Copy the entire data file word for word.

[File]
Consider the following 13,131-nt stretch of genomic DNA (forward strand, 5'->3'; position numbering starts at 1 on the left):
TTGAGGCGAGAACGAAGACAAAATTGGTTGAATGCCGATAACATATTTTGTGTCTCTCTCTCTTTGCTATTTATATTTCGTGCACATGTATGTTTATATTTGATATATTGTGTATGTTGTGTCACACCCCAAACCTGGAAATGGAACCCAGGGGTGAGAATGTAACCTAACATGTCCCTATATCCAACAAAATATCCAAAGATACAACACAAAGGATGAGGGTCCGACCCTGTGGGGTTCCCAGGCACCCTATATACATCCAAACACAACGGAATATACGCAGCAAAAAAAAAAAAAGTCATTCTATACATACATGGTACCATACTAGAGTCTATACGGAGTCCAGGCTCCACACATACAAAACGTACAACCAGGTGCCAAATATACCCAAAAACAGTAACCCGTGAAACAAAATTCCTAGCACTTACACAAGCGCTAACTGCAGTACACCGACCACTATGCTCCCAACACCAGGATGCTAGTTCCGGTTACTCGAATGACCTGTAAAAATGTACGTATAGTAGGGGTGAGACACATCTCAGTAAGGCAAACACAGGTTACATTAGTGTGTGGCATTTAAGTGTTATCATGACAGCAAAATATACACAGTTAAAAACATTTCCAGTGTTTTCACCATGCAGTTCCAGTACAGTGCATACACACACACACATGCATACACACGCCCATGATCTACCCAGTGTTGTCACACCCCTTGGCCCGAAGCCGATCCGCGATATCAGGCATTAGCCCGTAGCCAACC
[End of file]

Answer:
Consider the following 13,131-nt stretch of genomic DNA (forward strand, 5'->3'; position numbering starts at 1 on the left):
TTGAGGCGAGAACGAAGACAAAATTGGTTGAATGCCGATAACATATTTTGTGTCTCTCTCTCTTTGCTATTTATATTTCGTGCACATGTATGTTTATATTTGATATATTGTGTATGTTGTGTCACACCCCAAACCTGGAAATGGAACCCAGGGGTGAGAATGTAACCTAACATGTCCCTATATCCAACAAAATATCCAAAGATACAACACAAAGGATGAGGGTCCGACCCTGTGGGGTTCCCAGGCACCCTATATACATCCAAACACAACGGAATATACGCAGCAAAAAAAAAAAAAGTCATTCTATACATACATGGTACCATACTAGAGTCTATACGGAGTCCAGGCTCCACACATACAAAACGTACAACCAGGTGCCAAATATACCCAAAAACAGTAACCCGTGAAACAAAATTCCTAGCACTTACACAAGCGCTAACTGCAGTACACCGACCACTATGCTCCCAACACCAGGATGCTAGTTCCGGTTACTCGAATGACCTGTAAAAATGTACGTATAGTAGGGGTGAGACACATCTCAGTAAGGCAAACACAGGTTACATTAGTGTGTGGCATTTAAGTGTTATCATGACAGCAAAATATACACAGTTAAAAACATTTCCAGTGTTTTCACCATGCAGTTCCAGTACAGTGCATACACACACACACATGCATACACACGCCCATGATCTACCCAGTGTTGTCACACCCCTTGGCCCGAAGCCGATCCGCGATATCAGGCATTAGCCCGTAGCCAACC